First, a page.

To read a full length review of this CD, as well as others, please visit:

Kathy Parsons

From MainlyPiano
When I received "Novella: Ukelele Mosaique" for review, my thoughts immediately turned to Tiny Tim and “Tiptoe Through the Tulips.” Oh puh-leeze!!! A whole album of improvised ukelele music? Good thing I was feeling adventurous or I would have missed out on a truly unique musical experience. Guitar virtuoso Andre Feriante met master craftsman David Poplar at one of Feriante’s Seattle-area guitar concerts and the two collaborated on making five different versions of the ukelele. One is a six-string model with a ukelele body and a guitar neck; there is a five-string version; a tenor four-string; a three-string ukelele that looks and sounds like an ancient Celtic instrument; and a traditional concert model. Trained as a classical guitarist from a very young age (including a stint with the legendary Andres Segovia), there is a much stronger Latin/Spanish influence in these ten improvisations (all recorded in a single night) than the Hawaiian stylings usually associated with the ukelele. The liner notes indicate which instrument was used as well as descriptions of each song. An experiment in musical storytelling, Novella is a one-of-a kind listening experience that incorporates Celtic, Spanish, Italian, Hawaiian and American blues influences that reflect Feriante’s world travels and eclectic artistry.

"Novella" begins with “Rio By Night,” which expresses the restful calm of the beach at the end of an adventure. Peaceful and very relaxed, it’s a beautiful beginning. “Of Wing and Wing” goes to Hawaii where exotic birds are dancing over the water. This magical piece conveys bright, sparkling water as well as the freedom of the colorful birds. “Arabesque” is a dark and haunting Moorish serenade played on the six-string ukelele (which sounds more like a fine classical guitar). “La Portuguesa” speaks to the uke’s Spanish Old World roots, and Feriante’s four-string ukelele also sounds very much like a full-sized classical guitar. Blues on the ukelele? Yep! “Sweet Nadine” delivers with the most American-sounding song on the album. “Othello’s Dream” is a light and gentle musical depiction of England during Shakespearean times. “Eyes In the Forest” is a dark minor-key exploration, much of which is played in the bass of the six-string ukelele. Free-form and haunting, it brings this fascinating album to a close.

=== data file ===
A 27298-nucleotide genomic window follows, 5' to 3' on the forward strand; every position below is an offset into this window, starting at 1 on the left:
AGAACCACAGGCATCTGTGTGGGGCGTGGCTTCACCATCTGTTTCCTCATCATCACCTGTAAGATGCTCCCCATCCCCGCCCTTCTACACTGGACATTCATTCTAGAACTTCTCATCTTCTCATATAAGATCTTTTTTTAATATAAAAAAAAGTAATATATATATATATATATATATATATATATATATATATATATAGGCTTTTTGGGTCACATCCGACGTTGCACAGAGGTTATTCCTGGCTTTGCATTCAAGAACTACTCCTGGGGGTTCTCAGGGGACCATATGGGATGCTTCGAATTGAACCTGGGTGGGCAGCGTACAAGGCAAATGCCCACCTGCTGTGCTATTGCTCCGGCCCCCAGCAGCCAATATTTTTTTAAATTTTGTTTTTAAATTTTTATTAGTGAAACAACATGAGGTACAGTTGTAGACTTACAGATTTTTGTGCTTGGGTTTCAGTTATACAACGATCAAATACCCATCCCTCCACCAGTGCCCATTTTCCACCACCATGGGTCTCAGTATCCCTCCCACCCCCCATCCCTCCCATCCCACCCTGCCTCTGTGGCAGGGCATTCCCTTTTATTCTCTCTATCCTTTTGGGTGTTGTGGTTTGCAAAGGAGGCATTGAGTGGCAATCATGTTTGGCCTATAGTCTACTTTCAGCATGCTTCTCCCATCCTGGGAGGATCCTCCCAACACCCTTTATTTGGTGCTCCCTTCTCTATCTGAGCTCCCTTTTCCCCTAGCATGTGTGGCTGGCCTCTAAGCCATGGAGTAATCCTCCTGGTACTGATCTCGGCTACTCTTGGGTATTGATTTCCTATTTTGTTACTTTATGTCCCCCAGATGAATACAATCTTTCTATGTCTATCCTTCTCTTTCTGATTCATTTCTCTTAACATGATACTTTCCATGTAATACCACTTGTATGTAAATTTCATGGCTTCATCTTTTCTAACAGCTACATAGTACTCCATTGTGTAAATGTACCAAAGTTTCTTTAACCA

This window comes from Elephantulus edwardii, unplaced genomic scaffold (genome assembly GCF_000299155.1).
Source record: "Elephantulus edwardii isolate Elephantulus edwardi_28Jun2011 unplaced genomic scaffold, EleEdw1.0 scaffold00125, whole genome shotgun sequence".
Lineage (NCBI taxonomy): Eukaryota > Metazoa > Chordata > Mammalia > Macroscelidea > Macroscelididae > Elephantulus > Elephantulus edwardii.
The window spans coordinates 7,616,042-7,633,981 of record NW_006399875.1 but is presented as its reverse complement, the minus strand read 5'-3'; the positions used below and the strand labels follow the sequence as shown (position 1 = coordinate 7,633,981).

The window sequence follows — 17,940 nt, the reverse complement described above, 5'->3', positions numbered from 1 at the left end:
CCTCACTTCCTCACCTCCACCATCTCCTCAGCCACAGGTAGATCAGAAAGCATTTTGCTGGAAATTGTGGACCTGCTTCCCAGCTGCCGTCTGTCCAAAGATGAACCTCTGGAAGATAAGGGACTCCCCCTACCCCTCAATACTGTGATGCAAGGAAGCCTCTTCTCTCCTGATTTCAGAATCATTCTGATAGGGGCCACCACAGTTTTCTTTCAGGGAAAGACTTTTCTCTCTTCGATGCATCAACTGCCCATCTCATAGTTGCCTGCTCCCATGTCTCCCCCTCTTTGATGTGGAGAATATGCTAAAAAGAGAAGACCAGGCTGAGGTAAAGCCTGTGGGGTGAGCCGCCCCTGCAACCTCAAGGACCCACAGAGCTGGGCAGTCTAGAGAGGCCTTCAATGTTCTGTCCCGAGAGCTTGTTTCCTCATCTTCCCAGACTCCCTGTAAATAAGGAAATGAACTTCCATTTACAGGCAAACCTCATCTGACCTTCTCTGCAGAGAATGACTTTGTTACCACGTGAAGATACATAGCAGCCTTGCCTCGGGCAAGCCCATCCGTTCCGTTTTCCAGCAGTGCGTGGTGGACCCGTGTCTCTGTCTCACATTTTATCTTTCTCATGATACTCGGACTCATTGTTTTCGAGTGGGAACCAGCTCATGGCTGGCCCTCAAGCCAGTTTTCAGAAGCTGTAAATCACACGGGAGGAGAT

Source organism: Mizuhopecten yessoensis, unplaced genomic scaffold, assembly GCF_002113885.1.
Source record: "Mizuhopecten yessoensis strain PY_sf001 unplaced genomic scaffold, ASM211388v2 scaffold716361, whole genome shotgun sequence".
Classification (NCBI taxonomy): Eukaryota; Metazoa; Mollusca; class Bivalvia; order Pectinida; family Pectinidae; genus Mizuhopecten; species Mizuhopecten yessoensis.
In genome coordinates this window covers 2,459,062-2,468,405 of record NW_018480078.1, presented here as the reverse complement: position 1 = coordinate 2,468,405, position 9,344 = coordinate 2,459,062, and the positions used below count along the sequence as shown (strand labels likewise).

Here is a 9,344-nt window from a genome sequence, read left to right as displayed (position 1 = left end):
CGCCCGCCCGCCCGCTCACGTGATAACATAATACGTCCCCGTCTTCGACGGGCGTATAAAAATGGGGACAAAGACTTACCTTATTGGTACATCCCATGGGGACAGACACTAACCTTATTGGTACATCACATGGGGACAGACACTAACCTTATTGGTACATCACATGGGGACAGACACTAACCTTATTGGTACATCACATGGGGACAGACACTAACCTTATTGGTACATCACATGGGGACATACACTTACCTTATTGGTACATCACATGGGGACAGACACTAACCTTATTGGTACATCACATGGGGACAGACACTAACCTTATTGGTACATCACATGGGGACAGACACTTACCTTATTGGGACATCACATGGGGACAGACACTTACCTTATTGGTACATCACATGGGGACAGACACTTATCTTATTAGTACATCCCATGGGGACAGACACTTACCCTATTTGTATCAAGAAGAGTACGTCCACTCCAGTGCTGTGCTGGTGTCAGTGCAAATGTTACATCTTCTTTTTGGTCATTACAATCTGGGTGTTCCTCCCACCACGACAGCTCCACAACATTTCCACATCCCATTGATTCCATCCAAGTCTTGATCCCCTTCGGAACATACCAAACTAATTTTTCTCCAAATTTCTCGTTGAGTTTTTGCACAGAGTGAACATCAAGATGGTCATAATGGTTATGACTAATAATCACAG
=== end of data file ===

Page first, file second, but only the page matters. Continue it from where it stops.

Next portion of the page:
Put aside your thoughts of what a traditional ukelele sounds like and prepare to be mesmerized by Andre Feriante’s new take on this instrument. Check it out!

Raj Manoharan (

The RajMan Review
For those whose idea of ukulele music consists of Hawaiian hula chord playing, Andre Feriante casts those aspersions aside with his new genre-defying musical statement.

Trained by the master himself, Andre Segovia, Feriante is an accomplished and versatile classical, flamenco, and Spanish-style guitarist, and he brings those virtuosic sensibilities to the ukulele.

If I didn't know this was a ukulele album, I would have thought Feriante was playing traditional fingerstyle acoustic guitar. This is how unexpected, surprising, and original this album is, sounding nothing like typical ukulele music.

Feriante also ups the ante by performing each track with a different ukulele featuring anywhere from three to six strings.

If you think you're not into ukulele music, Andre Feriante just might change your tune.